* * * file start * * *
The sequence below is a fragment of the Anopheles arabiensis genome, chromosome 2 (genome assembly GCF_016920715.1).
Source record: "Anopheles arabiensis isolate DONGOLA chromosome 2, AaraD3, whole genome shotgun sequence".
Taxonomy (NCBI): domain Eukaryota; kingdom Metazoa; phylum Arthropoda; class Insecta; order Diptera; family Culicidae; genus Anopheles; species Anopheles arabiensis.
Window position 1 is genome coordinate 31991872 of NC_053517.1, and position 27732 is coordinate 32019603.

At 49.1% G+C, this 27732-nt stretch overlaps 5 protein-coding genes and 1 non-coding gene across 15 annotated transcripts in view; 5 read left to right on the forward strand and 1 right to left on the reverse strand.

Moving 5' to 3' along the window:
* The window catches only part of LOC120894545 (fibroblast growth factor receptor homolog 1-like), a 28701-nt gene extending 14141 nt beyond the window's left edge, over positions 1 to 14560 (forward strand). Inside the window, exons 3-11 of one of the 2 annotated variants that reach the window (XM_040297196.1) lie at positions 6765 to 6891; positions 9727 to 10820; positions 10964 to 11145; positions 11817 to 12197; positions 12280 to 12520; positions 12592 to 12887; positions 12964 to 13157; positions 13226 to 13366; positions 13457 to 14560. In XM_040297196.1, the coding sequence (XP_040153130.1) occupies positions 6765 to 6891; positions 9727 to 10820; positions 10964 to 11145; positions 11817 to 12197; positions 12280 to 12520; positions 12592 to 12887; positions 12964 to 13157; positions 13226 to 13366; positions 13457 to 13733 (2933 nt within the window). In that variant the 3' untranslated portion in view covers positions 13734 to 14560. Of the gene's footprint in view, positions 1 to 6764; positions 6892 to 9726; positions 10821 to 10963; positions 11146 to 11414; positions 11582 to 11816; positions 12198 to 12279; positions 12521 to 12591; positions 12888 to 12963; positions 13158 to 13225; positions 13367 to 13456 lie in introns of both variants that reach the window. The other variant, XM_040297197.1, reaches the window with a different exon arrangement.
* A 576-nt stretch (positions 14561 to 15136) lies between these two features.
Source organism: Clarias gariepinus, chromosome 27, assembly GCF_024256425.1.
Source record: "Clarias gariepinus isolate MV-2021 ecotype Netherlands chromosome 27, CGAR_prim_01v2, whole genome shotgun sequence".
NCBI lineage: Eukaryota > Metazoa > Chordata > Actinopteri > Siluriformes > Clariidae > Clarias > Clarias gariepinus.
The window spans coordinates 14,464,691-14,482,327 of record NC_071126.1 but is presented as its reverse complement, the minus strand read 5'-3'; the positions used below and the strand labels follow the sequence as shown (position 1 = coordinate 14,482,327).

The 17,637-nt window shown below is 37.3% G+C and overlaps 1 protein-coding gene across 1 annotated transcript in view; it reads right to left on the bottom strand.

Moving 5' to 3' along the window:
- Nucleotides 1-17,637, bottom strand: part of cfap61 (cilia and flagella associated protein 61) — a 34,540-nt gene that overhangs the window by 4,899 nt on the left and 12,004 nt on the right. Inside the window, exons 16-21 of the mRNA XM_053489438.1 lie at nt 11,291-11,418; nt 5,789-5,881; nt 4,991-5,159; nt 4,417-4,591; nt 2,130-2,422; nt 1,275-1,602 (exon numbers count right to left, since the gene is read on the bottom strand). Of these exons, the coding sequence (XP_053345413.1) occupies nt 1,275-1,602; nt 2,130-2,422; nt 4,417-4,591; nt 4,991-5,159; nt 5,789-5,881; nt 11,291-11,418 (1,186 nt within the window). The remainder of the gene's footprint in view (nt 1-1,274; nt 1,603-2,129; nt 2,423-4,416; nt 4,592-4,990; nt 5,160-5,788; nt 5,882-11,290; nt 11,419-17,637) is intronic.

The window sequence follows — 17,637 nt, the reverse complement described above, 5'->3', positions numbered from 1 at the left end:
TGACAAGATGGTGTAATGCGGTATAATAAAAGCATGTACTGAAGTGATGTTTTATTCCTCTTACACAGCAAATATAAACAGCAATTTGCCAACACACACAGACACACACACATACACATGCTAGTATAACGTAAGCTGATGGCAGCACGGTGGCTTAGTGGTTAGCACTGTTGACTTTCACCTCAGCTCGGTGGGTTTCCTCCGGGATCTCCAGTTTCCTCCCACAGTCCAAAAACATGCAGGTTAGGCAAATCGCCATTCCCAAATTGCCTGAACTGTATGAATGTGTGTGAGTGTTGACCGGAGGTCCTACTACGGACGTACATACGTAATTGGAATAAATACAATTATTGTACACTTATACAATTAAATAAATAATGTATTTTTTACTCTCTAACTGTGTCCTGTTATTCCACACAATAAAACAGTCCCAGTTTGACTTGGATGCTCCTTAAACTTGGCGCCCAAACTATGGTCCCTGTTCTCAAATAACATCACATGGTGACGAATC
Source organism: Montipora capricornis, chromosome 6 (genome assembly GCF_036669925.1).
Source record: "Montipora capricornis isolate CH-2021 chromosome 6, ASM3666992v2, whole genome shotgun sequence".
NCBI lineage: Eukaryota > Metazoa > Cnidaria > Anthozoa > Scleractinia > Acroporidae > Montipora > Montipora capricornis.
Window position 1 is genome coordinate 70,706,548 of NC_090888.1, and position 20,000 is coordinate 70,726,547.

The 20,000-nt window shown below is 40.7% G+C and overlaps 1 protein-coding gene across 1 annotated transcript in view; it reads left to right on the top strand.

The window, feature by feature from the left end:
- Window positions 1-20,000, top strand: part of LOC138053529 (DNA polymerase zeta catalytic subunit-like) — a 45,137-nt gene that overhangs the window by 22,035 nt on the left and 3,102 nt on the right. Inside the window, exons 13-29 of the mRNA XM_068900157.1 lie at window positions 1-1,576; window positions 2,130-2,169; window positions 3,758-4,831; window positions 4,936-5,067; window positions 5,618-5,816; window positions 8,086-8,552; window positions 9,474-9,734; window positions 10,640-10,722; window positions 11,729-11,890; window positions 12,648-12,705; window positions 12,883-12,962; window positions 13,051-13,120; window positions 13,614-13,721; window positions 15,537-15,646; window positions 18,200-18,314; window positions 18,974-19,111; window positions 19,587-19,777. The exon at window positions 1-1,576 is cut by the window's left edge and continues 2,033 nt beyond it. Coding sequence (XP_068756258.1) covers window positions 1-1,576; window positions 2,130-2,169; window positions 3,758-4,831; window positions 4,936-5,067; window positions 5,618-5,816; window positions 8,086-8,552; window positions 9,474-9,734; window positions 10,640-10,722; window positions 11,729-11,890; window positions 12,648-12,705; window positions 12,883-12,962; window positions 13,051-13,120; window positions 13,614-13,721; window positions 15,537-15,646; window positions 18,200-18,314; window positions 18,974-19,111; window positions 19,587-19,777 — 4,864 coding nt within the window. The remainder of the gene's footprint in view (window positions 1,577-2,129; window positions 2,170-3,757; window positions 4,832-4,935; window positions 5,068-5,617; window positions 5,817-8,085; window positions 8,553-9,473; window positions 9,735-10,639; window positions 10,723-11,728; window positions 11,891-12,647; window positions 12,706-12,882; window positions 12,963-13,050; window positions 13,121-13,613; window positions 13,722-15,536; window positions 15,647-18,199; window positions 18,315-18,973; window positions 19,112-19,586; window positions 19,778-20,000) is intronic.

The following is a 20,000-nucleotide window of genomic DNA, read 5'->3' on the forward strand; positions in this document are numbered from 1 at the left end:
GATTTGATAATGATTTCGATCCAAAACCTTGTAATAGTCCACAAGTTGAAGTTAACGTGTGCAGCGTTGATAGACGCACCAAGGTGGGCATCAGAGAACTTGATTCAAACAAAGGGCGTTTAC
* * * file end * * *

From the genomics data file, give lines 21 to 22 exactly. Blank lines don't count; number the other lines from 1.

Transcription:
Window position 1 is genome coordinate 70,706,548 of NC_090888.1, and position 20,000 is coordinate 70,726,547.

The 20,000-nt window shown below is 40.7% G+C and overlaps 1 protein-coding gene across 1 annotated transcript in view; it reads left to right on the top strand.